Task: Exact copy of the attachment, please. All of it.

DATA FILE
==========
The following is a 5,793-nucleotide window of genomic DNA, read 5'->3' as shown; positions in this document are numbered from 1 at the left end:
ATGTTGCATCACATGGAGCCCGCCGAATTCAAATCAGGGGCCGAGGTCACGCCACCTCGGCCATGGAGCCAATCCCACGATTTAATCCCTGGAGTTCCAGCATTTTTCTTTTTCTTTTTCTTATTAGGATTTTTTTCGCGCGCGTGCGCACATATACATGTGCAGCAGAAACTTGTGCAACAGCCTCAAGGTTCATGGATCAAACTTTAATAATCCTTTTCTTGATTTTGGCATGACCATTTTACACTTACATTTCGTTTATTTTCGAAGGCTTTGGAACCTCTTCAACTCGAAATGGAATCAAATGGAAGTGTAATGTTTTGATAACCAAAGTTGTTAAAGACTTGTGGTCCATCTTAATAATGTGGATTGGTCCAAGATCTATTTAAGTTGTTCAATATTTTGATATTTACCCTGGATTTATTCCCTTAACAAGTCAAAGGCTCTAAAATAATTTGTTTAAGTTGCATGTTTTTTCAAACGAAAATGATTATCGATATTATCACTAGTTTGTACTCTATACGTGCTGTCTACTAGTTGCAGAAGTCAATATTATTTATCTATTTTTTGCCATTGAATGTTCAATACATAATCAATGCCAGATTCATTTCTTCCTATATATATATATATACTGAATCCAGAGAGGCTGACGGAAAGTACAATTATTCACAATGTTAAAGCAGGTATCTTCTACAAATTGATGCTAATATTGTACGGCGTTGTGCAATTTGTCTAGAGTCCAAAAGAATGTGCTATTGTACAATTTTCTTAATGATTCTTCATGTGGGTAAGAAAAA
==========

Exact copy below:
The following is a 5,793-nucleotide window of genomic DNA, read 5'->3' as shown; positions in this document are numbered from 1 at the left end:
ATGTTGCATCACATGGAGCCCGCCGAATTCAAATCAGGGGCCGAGGTCACGCCACCTCGGCCATGGAGCCAATCCCACGATTTAATCCCTGGAGTTCCAGCATTTTTCTTTTTCTTTTTCTTATTAGGATTTTTTTCGCGCGCGTGCGCACATATACATGTGCAGCAGAAACTTGTGCAACAGCCTCAAGGTTCATGGATCAAACTTTAATAATCCTTTTCTTGATTTTGGCATGACCATTTTACACTTACATTTCGTTTATTTTCGAAGGCTTTGGAACCTCTTCAACTCGAAATGGAATCAAATGGAAGTGTAATGTTTTGATAACCAAAGTTGTTAAAGACTTGTGGTCCATCTTAATAATGTGGATTGGTCCAAGATCTATTTAAGTTGTTCAATATTTTGATATTTACCCTGGATTTATTCCCTTAACAAGTCAAAGGCTCTAAAATAATTTGTTTAAGTTGCATGTTTTTTCAAACGAAAATGATTATCGATATTATCACTAGTTTGTACTCTATACGTGCTGTCTACTAGTTGCAGAAGTCAATATTATTTATCTATTTTTTGCCATTGAATGTTCAATACATAATCAATGCCAGATTCATTTCTTCCTATATATATATATATACTGAATCCAGAGAGGCTGACGGAAAGTACAATTATTCACAATGTTAAAGCAGGTATCTTCTACAAATTGATGCTAATATTGTACGGCGTTGTGCAATTTGTCTAGAGTCCAAAAGAATGTGCTATTGTACAATTTTCTTAATGATTCTTCATGTGGGTAAGAAAAA